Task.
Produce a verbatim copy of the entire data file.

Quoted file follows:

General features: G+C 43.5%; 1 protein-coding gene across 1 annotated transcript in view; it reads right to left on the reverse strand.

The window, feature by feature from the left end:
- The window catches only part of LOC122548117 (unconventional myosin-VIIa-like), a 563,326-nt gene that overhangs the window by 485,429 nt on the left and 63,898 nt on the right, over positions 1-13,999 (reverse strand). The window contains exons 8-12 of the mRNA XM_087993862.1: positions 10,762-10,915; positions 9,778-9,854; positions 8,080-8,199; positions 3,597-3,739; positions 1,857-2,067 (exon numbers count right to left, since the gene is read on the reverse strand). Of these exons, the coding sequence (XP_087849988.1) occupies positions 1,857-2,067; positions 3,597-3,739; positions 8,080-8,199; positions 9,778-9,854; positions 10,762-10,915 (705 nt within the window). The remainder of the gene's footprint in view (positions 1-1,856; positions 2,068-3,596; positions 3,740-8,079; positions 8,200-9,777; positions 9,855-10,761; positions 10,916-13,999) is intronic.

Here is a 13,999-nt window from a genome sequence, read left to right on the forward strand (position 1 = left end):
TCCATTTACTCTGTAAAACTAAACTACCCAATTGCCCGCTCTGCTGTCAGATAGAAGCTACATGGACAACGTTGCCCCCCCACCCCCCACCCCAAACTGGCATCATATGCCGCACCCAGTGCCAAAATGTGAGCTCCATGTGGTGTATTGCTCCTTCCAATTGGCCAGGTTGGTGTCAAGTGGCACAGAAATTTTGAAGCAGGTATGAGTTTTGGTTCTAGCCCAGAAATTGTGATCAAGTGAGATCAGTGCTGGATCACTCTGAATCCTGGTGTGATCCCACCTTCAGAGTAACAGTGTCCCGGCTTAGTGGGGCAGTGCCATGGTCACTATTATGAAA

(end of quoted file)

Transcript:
General features: G+C 43.5%; 1 protein-coding gene across 1 annotated transcript in view; it reads right to left on the reverse strand.

The window, feature by feature from the left end:
- The window catches only part of LOC122548117 (unconventional myosin-VIIa-like), a 563,326-nt gene that overhangs the window by 485,429 nt on the left and 63,898 nt on the right, over positions 1-13,999 (reverse strand). The window contains exons 8-12 of the mRNA XM_087993862.1: positions 10,762-10,915; positions 9,778-9,854; positions 8,080-8,199; positions 3,597-3,739; positions 1,857-2,067 (exon numbers count right to left, since the gene is read on the reverse strand). Of these exons, the coding sequence (XP_087849988.1) occupies positions 1,857-2,067; positions 3,597-3,739; positions 8,080-8,199; positions 9,778-9,854; positions 10,762-10,915 (705 nt within the window). The remainder of the gene's footprint in view (positions 1-1,856; positions 2,068-3,596; positions 3,740-8,079; positions 8,200-9,777; positions 9,855-10,761; positions 10,916-13,999) is intronic.

Here is a 13,999-nt window from a genome sequence, read left to right on the forward strand (position 1 = left end):
TCCATTTACTCTGTAAAACTAAACTACCCAATTGCCCGCTCTGCTGTCAGATAGAAGCTACATGGACAACGTTGCCCCCCCACCCCCCACCCCAAACTGGCATCATATGCCGCACCCAGTGCCAAAATGTGAGCTCCATGTGGTGTATTGCTCCTTCCAATTGGCCAGGTTGGTGTCAAGTGGCACAGAAATTTTGAAGCAGGTATGAGTTTTGGTTCTAGCCCAGAAATTGTGATCAAGTGAGATCAGTGCTGGATCACTCTGAATCCTGGTGTGATCCCACCTTCAGAGTAACAGTGTCCCGGCTTAGTGGGGCAGTGCCATGGTCACTATTATGAAA